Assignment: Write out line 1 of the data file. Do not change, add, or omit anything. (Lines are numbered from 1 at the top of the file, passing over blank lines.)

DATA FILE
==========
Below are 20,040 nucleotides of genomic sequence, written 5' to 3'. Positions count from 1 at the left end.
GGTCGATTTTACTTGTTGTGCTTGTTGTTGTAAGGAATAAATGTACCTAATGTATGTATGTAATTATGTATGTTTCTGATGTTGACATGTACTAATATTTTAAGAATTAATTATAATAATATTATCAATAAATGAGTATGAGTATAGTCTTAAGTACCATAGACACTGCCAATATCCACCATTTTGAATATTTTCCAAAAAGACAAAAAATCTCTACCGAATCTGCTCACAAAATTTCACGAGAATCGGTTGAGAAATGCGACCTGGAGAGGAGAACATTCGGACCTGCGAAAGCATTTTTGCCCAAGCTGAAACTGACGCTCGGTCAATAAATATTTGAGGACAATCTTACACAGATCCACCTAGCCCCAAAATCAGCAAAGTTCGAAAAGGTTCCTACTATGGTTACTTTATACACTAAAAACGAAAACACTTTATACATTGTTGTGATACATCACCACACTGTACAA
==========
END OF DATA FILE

Below are 20,040 nucleotides of genomic sequence, written 5' to 3'. Positions count from 1 at the left end.